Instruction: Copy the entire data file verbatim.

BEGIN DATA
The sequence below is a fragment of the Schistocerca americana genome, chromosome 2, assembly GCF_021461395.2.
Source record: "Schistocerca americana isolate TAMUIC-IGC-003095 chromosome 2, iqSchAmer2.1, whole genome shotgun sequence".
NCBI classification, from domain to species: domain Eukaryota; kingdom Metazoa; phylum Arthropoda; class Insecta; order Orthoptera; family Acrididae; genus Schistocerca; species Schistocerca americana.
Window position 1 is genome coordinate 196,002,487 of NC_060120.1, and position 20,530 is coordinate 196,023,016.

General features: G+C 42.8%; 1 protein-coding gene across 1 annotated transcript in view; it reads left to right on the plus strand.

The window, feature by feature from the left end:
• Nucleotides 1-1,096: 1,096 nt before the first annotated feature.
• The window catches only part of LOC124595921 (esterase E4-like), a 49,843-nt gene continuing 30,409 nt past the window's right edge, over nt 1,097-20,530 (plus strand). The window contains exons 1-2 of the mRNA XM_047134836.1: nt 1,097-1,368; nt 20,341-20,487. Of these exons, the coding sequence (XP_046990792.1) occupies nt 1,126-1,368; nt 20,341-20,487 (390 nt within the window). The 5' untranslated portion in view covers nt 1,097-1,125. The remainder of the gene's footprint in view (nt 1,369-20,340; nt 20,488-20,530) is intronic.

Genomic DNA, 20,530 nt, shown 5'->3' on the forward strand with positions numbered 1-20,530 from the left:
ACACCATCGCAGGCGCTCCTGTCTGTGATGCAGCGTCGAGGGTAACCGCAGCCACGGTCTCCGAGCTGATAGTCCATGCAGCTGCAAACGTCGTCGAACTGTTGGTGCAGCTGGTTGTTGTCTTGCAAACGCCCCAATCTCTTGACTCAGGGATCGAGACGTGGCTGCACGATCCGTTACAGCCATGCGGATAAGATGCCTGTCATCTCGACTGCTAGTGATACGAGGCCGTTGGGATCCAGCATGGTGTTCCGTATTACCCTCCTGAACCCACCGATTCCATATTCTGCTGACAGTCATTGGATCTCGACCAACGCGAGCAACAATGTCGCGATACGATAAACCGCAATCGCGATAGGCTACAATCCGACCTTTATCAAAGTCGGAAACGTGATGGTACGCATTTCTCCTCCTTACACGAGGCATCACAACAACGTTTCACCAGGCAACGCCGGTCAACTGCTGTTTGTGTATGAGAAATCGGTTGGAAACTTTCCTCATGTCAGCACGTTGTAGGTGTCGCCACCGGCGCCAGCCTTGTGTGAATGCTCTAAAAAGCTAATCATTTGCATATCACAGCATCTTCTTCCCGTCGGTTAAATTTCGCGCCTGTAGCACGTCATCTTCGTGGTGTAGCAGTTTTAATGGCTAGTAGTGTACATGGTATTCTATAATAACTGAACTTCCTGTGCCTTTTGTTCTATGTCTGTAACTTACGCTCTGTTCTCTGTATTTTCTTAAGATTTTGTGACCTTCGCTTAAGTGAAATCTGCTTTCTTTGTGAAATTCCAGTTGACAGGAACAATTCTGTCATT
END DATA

The sequence below is a fragment of the Schistocerca americana genome, chromosome 2, assembly GCF_021461395.2.
Source record: "Schistocerca americana isolate TAMUIC-IGC-003095 chromosome 2, iqSchAmer2.1, whole genome shotgun sequence".
NCBI classification, from domain to species: domain Eukaryota; kingdom Metazoa; phylum Arthropoda; class Insecta; order Orthoptera; family Acrididae; genus Schistocerca; species Schistocerca americana.
Window position 1 is genome coordinate 196,002,487 of NC_060120.1, and position 20,530 is coordinate 196,023,016.

General features: G+C 42.8%; 1 protein-coding gene across 1 annotated transcript in view; it reads left to right on the plus strand.

The window, feature by feature from the left end:
• Nucleotides 1-1,096: 1,096 nt before the first annotated feature.
• The window catches only part of LOC124595921 (esterase E4-like), a 49,843-nt gene continuing 30,409 nt past the window's right edge, over nt 1,097-20,530 (plus strand). The window contains exons 1-2 of the mRNA XM_047134836.1: nt 1,097-1,368; nt 20,341-20,487. Of these exons, the coding sequence (XP_046990792.1) occupies nt 1,126-1,368; nt 20,341-20,487 (390 nt within the window). The 5' untranslated portion in view covers nt 1,097-1,125. The remainder of the gene's footprint in view (nt 1,369-20,340; nt 20,488-20,530) is intronic.

Genomic DNA, 20,530 nt, shown 5'->3' on the forward strand with positions numbered 1-20,530 from the left:
ACACCATCGCAGGCGCTCCTGTCTGTGATGCAGCGTCGAGGGTAACCGCAGCCACGGTCTCCGAGCTGATAGTCCATGCAGCTGCAAACGTCGTCGAACTGTTGGTGCAGCTGGTTGTTGTCTTGCAAACGCCCCAATCTCTTGACTCAGGGATCGAGACGTGGCTGCACGATCCGTTACAGCCATGCGGATAAGATGCCTGTCATCTCGACTGCTAGTGATACGAGGCCGTTGGGATCCAGCATGGTGTTCCGTATTACCCTCCTGAACCCACCGATTCCATATTCTGCTGACAGTCATTGGATCTCGACCAACGCGAGCAACAATGTCGCGATACGATAAACCGCAATCGCGATAGGCTACAATCCGACCTTTATCAAAGTCGGAAACGTGATGGTACGCATTTCTCCTCCTTACACGAGGCATCACAACAACGTTTCACCAGGCAACGCCGGTCAACTGCTGTTTGTGTATGAGAAATCGGTTGGAAACTTTCCTCATGTCAGCACGTTGTAGGTGTCGCCACCGGCGCCAGCCTTGTGTGAATGCTCTAAAAAGCTAATCATTTGCATATCACAGCATCTTCTTCCCGTCGGTTAAATTTCGCGCCTGTAGCACGTCATCTTCGTGGTGTAGCAGTTTTAATGGCTAGTAGTGTACATGGTATTCTATAATAACTGAACTTCCTGTGCCTTTTGTTCTATGTCTGTAACTTACGCTCTGTTCTCTGTATTTTCTTAAGATTTTGTGACCTTCGCTTAAGTGAAATCTGCTTTCTTTGTGAAATTCCAGTTGACAGGAACAATTCTGTCATT